Most people do not realize that in the United States bladder cancer is the 5th. most prevalent cancer in both men and women. Based on rates from 2005-2007, 2.39% of men and women born today will be diagnosed with cancer of the urinary bladder at some time during their lifetime. This number can also be expressed as 1 in 42 men and women will be diagnosed with cancer of the urinary bladder during their lifetime. There are approximately 600,000 men and women today in the U.S. who are survivors of bladder cancer. The estimated new cases and deaths from bladder cancer in the United States in 2010 are: New cases: 70,530 and Deaths: 14,680.
Because there was little information available when she was diagnosed with bladder cancer, she has made it her mission to make a difference and change this.
“Since I was diagnosed with bladder cancer, I have interacted with many women and men who also had the same thing,” says Ramsey. The more I interact with people in all walks of life, the more I realize how little people know about this type of cancer.
Sixteen years ago, Ramsey experienced a life changing bladder infection. The blood that was noticed in her urine did not go away. The antibiotics did not solve the problem. Eventually she saw an urologist and underwent medical tests that showed she had bladder cancer, an invasive type that penetrated the muscle wall of her bladder. A surgery to remove her bladder included a radical hysterectomy, was followed by reconstruction to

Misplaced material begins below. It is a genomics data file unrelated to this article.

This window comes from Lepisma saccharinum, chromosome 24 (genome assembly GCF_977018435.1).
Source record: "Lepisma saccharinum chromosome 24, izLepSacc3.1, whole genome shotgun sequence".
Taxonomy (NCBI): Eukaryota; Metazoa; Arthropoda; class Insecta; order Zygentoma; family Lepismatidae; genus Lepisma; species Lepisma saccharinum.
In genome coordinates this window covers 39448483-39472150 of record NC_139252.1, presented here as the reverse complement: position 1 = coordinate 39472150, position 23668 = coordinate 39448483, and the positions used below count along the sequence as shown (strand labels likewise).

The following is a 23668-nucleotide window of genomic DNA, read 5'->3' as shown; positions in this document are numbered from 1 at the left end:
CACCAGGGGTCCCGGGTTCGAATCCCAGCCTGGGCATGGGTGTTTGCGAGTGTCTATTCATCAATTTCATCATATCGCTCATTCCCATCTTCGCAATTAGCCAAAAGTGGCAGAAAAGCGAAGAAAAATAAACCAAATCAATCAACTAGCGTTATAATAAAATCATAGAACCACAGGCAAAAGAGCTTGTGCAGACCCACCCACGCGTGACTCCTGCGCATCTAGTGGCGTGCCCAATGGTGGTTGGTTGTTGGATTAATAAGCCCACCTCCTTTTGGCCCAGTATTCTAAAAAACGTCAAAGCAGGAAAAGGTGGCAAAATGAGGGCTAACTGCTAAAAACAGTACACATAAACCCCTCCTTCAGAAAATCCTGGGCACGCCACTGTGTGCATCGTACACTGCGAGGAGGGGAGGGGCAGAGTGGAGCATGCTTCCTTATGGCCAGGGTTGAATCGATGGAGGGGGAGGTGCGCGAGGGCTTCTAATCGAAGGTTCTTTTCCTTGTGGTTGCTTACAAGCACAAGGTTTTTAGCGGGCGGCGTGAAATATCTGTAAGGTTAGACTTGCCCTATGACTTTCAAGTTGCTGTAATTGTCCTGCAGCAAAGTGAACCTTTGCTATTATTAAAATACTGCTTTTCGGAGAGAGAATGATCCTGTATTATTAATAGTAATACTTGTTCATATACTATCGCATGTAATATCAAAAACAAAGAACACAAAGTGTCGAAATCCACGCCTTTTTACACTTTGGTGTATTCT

rebuild a bladder using a section of her colon, and is referred to as an Indiana pouch. A section of her small intestine was used to connect to the umbilical site. It makes for an excellent cosmetic result and is easier to catheterize.
I have been very lucky, I have not experienced follow-up infections, but I was thrown into early menopause and body image concerns, says Ramsey. Writing has forced me to look as what is really important “Living life, not necessarily the weighty things that distract us.” Her writing became a way for her not only increase awareness of bladder cancer, but provides a way to raise funds to support the American Bladder Cancer Society of which she
Since she was diagnosed with bladder cancer, she has written three books: Pulse Points of a Woman’s World (a book of poetry), An Underground Jewell (an espionage novel set in the near future) and her most recent book, Merchild Land which is a picture book in full color. All of the monies earn from the sale of her books go to the American Bladder Cancer Society. Her latest goal is to raise at least $12,000 with her latest book.
Ramsey has become an avid speaker about importance of knowing the symptoms and risk factors for bladder cancer. Blood in the urine and urine frequency are symptoms that should not be ignored. Urologists have tests to pinpoint the cause of the symptoms. Bladder cancer has the highest recurrence rate of all cancers. Ramsey also says that individuals with a history smoking, exposure to chemical dyes, arsenic and other chemicals are all at risk for bladder cancer. Medical studies have shown that firefighters, hairstylists working with permanent dyes, leather and textiles workers are among the occupations linked to bladder cancer.
Even when the medical care is excellent, there are still emotional issues that bladder cancer patients experience that are not addressed. There are no local bladder cancer support groups. There are no marathons or large fundraising events to support this type of cancer. However, there is a place for patients, caregivers and family, the website: of the American Bladder Cancer Society where bladder cancer patients can share stories, chat and share, gather information and keep up with the latest research.